Both Pike’s Wild People in Wild Lands and Strong’s The Anglo Saxons and the World’s Future make very bold statements and claims. In Wild People in Wild Lands, Pike first introduces his work by stating that people use stereotypes to describe people that are unknown or foreign to them. He goes on to say that stereotypes and evilness are not unique or original. One quote that stuck with me was “differences in a population are often greater than differences between populations.” In this quote, Pike was trying to get across the point that there is much diversity inside of a population, and this diversity may be even greater than that population compared to another. Then, Pike goes on to discuss relations between the United States and Latin America. He claims that Anglos stripped Latin Americans of identity and by doing so “sank” to the level of Latin Americans. Pike also states that the view of Latin Americans around this time was negative- they were seen as savage and inferior compared to Anglos. Pike claims that they were seen this way because of the lack of modesty and sexual repression when compared to Anglos- whites were disgusted by Latin American nudity and saw sexual desire as something that made one weaker and more barbaric. I think that the main reason Anglos labeled Latin Americans as barbaric and uncivilized was because of the fact that they were different from them. When there are numerous differences between cultures people are unsure how to react because those differences confuse them. In The Anglo Saxons and the World’s Future, Strong claims that the Anglo Saxons should rightfully be their “brother’s keeper” when it comes to the rest of the world. Pike supports this argument by claiming that Anglo Saxons are the best representatives of the two themes responsible for making the world a better place: civil liberty and spiritual Christianity. Pike also claims that the increase in Anglo population when compared to the rest of the world shows that God is backing the Anglo Saxon race to be at the helm of the world. I think that both of these pieces are extremely and unfairly pro-Anglo and the support that each author presents is ludicrous and absurd.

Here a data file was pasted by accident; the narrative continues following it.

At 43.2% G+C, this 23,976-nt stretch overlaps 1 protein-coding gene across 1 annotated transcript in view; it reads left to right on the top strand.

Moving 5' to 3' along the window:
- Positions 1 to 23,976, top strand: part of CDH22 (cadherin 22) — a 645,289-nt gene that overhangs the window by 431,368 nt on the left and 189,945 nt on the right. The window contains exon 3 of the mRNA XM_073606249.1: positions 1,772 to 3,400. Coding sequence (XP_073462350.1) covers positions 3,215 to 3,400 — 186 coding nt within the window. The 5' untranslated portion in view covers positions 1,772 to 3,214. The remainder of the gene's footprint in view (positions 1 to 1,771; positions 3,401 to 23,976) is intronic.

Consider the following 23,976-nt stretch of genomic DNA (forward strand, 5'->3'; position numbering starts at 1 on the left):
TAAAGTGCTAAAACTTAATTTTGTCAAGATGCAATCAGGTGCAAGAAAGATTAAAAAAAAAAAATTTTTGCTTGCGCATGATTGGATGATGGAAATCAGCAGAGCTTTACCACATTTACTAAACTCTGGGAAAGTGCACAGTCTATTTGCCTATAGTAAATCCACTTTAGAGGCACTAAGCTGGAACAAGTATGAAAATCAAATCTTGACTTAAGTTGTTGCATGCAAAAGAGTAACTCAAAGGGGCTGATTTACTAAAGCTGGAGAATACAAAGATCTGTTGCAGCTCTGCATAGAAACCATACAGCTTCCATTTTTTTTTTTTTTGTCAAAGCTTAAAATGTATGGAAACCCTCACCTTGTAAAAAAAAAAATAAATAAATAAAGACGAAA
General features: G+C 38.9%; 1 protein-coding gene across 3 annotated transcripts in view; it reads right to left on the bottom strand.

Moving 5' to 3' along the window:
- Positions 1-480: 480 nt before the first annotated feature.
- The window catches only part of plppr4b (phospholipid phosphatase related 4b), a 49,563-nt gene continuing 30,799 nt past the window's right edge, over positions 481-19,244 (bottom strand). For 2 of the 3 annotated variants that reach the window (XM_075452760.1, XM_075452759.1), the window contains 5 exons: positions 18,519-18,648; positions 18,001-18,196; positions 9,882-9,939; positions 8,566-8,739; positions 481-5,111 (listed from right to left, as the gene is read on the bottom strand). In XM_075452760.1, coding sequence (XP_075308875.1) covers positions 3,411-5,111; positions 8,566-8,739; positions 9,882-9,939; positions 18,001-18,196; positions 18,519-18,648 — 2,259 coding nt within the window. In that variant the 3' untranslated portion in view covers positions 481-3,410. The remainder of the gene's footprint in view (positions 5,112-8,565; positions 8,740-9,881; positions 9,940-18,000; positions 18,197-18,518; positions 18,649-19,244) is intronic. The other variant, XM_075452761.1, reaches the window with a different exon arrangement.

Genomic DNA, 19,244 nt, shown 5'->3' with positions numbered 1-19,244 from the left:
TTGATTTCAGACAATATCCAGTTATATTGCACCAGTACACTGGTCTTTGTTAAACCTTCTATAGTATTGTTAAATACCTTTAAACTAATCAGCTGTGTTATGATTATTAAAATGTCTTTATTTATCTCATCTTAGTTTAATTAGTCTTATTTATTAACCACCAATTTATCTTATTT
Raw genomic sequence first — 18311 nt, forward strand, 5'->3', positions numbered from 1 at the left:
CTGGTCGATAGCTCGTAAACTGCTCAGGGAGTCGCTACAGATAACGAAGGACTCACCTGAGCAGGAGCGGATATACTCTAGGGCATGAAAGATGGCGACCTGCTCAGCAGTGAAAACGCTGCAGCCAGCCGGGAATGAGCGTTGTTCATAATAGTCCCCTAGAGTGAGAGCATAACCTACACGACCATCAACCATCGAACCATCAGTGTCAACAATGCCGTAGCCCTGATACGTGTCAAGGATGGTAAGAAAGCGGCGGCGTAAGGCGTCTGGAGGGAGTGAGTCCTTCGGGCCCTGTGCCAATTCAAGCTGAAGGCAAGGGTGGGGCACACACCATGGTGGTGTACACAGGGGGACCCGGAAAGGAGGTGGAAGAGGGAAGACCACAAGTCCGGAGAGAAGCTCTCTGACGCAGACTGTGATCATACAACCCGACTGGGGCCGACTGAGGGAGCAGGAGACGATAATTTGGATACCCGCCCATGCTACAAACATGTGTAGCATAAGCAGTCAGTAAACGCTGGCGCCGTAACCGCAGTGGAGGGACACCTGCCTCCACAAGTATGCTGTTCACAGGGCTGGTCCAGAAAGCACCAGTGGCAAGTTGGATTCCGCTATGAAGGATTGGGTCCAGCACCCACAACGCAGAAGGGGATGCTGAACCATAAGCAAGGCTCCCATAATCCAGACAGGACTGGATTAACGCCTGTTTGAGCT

MLK Day of Service

Today, I first went to the MLK introduction at 9:00. The introduction started with president Sarah Bolton and had a variety of other performers and speakers, including the Scot’s Key a cappella group and the Wooster Chorus. I found the keynote speaker, Kimberly Brazwell, and her talk to be very interesting. At the end of it, she asked us to link arms with the person next to us for a prayer. My friend Geoff and I did, but there was an older man in front of us sitting by himself. Geoff and I offered to link arms with him and it was just very wholesome. After, I went to the panel on imposter syndrome and learned a lot about the struggle for minorities with mental health difficulties.